Biblical Exegesis and the Formation of Christian Culture
This book challenges standard accounts of early Christian exegesis of the Bible. Professor Young sets the interpretation of the Bible in the context of the Graeco-Roman world - the dissemination of books and learning, the way texts were received and read, the function of literature in shaping not only a culture but a moral universe. For the earliest Christians, the adoption of the Jewish scriptures constituted a supersessionary claim in relation to Hellenism as well as Judaism. Yet the debt owed to the practice of exegesis in the grammatical and rhetorical schools is of overriding significance. Methods were philological and deductive, and the usual analysis according to 'literal', 'typological' and 'allegorical' is inadequate to describe questions of reference and issues of religious language. The biblical texts shaped a 'totalizing discourse' which by the fifth century was giving identity, morality and meaning to a new Christian culture.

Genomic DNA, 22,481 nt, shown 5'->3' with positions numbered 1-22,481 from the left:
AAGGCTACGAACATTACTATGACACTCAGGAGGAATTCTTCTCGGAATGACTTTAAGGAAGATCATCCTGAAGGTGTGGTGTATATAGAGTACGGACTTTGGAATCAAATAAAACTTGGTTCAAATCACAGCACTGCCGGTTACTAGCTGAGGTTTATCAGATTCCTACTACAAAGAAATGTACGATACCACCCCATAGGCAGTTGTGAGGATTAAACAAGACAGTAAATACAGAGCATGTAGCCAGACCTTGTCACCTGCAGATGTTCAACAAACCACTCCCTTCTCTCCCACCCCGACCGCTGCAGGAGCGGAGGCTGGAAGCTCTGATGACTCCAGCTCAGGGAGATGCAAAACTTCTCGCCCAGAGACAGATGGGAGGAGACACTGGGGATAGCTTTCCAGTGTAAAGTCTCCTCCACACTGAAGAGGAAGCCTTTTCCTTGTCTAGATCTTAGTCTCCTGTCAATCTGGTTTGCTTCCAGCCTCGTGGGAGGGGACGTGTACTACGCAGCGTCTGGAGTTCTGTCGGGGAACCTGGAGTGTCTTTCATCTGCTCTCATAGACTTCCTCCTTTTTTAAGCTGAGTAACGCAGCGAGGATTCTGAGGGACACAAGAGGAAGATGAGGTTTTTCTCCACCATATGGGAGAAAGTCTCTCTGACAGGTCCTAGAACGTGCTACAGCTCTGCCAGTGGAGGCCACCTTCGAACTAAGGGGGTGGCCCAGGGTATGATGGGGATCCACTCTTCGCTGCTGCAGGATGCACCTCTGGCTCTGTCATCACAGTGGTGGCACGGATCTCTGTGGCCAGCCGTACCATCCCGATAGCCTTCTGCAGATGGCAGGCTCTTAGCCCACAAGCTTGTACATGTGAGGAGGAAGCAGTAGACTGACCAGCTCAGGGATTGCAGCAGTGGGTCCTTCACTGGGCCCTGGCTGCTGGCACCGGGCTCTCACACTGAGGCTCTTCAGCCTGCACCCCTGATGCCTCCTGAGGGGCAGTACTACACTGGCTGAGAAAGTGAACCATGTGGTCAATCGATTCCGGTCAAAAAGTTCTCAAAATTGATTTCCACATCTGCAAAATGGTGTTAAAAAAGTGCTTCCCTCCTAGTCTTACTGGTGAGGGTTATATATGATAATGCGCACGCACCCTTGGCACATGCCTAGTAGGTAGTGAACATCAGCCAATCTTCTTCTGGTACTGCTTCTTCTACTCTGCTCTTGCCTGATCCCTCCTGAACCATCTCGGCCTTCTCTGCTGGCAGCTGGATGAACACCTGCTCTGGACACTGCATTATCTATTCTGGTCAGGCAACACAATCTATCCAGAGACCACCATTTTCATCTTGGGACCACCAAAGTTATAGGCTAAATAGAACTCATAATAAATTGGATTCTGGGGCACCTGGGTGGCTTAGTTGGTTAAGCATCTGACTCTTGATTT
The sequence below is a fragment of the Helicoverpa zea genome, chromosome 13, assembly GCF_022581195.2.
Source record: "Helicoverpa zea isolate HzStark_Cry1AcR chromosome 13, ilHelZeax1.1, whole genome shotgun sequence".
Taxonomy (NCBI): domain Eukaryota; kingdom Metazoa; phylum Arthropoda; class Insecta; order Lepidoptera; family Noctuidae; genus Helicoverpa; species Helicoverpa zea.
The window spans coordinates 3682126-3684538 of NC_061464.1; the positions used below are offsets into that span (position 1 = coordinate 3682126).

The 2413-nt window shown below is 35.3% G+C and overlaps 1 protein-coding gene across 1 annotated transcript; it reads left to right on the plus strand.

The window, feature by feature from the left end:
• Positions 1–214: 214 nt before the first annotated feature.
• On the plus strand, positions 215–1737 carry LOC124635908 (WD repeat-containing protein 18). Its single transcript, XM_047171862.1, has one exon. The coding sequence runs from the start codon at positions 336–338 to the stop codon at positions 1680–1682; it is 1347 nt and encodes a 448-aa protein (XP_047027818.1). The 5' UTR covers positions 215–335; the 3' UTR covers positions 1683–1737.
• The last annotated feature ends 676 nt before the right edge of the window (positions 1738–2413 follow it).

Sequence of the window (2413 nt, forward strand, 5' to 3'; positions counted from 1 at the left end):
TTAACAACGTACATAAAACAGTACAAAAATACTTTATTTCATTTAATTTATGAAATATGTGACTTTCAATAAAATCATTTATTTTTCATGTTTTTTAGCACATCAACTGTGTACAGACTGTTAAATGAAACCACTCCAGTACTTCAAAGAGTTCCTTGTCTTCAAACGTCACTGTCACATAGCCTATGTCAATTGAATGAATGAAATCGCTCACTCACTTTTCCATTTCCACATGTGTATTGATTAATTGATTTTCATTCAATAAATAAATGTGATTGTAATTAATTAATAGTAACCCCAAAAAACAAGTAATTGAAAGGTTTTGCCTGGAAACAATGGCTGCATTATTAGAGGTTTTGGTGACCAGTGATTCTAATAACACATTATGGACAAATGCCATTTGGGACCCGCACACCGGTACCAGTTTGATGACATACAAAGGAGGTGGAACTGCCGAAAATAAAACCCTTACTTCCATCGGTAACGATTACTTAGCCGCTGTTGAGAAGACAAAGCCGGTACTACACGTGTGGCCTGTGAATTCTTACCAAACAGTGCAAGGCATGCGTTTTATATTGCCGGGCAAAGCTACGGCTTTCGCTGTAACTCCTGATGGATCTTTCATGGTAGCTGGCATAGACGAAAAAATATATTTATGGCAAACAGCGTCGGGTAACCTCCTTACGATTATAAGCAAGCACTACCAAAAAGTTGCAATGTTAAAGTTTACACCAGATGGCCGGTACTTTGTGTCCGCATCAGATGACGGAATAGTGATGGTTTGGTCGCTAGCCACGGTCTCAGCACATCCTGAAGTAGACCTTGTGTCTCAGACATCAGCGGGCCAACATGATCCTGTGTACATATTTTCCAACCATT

What people are saying - Write a review
We haven't found any reviews in the usual places.
PART I Exegesis and the unity of the scriptures
PART II The Bible as classic
PART III Language and reference
PART IV The Bible and the life of faith
towards an outline historical account
Other editions - View all
2nd series allegory allusion ancient Antiochene argument Arian Athanasius Augustine Augustine’s Bible biblical Biblical Interpretation Cambridge Christ Christian Writings Christological Chrysostom Church claim classical coherence commentary conﬁrms context Corinthians criticism culture debate deductive deﬁnition developed Didache difﬁculty discerned discussion divine doctrine Early Christian Ephrem Epistle ETANCL ETNPNF Eusebius Eustathius example exegesis exegetical Fathers ﬁgural ﬁgure of speech ﬁnd ﬁrst fulﬁlment genre Gnostic God’s Gospel Greek Gregory Gregory’s Hellenistic hermeneutical Homer homily human inﬂuence Irenaeus Jewish kind language literal literary literature London Marcion material meaning metaphor Migne,PG mimésis mimetic moral Moses narrative Neoplatonic noted NPNF Orat Origen Oxford pagan parable paraenetic patristic Paul Paul’s prophecy prophetic Psalms Quintilian quotation quoted reading reality recognised reference reﬂects rhetorical rhetorical schools scripture sense signiﬁcance speaks speciﬁc spiritual story suggests symbols Tatian Tertullian Testament theology things tradition truth Tyconius types typology University Press words